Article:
Monday, November 1, 2010

New BBC film shows dolphins teaching younger animals how to hunt for the first time


Newborn dolphin Samu with mother Puck in scenes following the early days of a newborn dolphin's life in a BBC documentary

Extraordinary scenes of the early days of a newborn dolphin's life have been caught on camera for the first time - including an apparent fishing lesson and a gathering of females to see the proud mum and baby.

The footage in a BBC2 documentary on Wednesday also shows a young female's attempt to kidnap the baby bottlenose dolphin, various hunting techniques employed by the mammals and a shark attack.

The makers of The Dolphins of Shark Bay used miniature cameras to capture the first hours of a calf's life and previously unseen sights that point to the animals' intelligence and complex relationships.

Scientists studying the dolphins off the coast of Australia are now planning to investigate further.

The film follows Puck and her eighth calf Samu, two of the bottlenose dolphins in Shark Bay, western Australia, which is the foremost site for research into the mammals.

Puck leads a group of dolphins nicknamed 'the Beachies' because of their hunting technique of driving fish across the shallows towards the shore.

Georgetown University professor Janet Mann, who leads the research into dolphins in the bay, said: 'I have followed Puck through her every pregnancy and birth over the last 20 years and we probably know more about Puck than any other wild dolphin.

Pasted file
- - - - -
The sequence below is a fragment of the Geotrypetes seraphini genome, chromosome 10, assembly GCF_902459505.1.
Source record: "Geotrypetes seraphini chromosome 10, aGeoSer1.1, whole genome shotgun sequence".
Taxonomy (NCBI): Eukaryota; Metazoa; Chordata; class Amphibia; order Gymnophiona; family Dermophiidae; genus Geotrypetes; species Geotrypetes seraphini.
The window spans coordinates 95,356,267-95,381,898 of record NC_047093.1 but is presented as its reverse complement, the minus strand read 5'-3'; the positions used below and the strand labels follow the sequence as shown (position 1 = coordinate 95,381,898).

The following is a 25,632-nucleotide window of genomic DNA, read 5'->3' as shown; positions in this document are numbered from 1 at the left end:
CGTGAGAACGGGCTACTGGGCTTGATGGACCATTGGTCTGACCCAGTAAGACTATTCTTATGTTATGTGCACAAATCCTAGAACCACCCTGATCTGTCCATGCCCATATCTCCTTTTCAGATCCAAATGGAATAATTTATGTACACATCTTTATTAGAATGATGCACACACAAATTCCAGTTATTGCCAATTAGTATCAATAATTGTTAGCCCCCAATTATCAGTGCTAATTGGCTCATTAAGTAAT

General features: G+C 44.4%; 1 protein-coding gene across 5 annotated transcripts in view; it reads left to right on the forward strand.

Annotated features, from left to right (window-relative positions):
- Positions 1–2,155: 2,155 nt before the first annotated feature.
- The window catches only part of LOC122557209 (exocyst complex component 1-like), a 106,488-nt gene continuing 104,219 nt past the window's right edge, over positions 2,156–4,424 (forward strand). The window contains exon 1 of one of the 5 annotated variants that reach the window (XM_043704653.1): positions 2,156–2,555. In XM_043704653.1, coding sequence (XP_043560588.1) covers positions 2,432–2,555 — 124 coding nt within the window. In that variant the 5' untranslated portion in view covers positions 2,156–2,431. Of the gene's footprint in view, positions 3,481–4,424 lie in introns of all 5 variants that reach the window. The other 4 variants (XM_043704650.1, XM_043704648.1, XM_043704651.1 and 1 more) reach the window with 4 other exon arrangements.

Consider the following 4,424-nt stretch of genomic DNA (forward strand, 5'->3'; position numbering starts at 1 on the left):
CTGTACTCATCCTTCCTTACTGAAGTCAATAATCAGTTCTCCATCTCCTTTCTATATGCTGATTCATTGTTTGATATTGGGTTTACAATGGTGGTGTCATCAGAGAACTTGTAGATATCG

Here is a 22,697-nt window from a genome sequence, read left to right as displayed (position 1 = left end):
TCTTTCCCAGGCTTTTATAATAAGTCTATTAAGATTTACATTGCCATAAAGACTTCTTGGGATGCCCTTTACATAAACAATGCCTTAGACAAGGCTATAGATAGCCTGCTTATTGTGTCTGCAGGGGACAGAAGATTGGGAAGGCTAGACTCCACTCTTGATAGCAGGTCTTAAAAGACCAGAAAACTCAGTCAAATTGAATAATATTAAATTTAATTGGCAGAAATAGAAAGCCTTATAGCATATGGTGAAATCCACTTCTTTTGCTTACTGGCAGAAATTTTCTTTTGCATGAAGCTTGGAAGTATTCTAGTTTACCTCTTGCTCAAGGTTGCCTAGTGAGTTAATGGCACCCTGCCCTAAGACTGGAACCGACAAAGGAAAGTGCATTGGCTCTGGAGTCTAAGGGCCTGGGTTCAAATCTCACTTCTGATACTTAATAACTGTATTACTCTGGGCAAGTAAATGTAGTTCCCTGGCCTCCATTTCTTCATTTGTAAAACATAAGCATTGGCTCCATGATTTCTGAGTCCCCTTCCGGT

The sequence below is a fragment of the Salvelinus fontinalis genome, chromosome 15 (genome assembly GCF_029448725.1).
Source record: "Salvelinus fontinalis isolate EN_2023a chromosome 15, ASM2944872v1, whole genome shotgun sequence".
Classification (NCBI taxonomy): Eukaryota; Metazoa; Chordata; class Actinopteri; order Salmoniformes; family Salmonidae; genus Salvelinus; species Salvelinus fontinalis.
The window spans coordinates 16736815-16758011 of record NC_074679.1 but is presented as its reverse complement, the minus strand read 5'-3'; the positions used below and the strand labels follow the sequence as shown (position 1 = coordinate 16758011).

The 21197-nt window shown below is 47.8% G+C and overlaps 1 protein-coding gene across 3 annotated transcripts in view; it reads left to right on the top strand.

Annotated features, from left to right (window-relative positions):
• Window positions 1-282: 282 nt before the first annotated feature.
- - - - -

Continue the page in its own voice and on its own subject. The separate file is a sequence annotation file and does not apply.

The camera crew caught the baby dolphin being taught how to hunt

The Dolphins of Shark Bay documentary is the first TV programme to capture dolphins teaching life skills to younger animals

'The film not only lets others share the intricacies of dolphin social life, but also their prowess in hunting and other proofs of their extraordinary intelligence.

'For instance, in Shark Bay, we have the only dolphins in the world that use tools - marine sponges to protect their beaks while hunting along the seafloor.'

The documentary includes footage of an unusual gathering of unrelated females meeting baby Samu at a 'greet-the-newborn' social event and his family of dolphins working together to protect the youngster from a shark.

The film crew also captured footage of what appears to be an older calf giving the infant a lesson in how to fish.

Professor Janet Mann watching newborn dolphin Samu with mother Puck

Prof Mann said: 'Given the complexity of their hunting, we have long hoped to see behaviour that looks like 'teaching'.

'It is very hard to capture such rare events but the film shows Samu apparently being taught how to catch smaller fish by an older calf (Samu's niece) right at the time he was trying out his hunting skills and clearly needed help.'

Nick Stringer, director of the Big Wave Productions documentary for the BBC's Natural World series, said the film provided a 'rare window into the lives of these extraordinary creatures'.

'I'd never have guessed how intimate or complex their relationships are, nor how smart they are.

'There really is a very bright mind in the water, and I really hope we've captured a sense of this for viewers.'

source: dailymail

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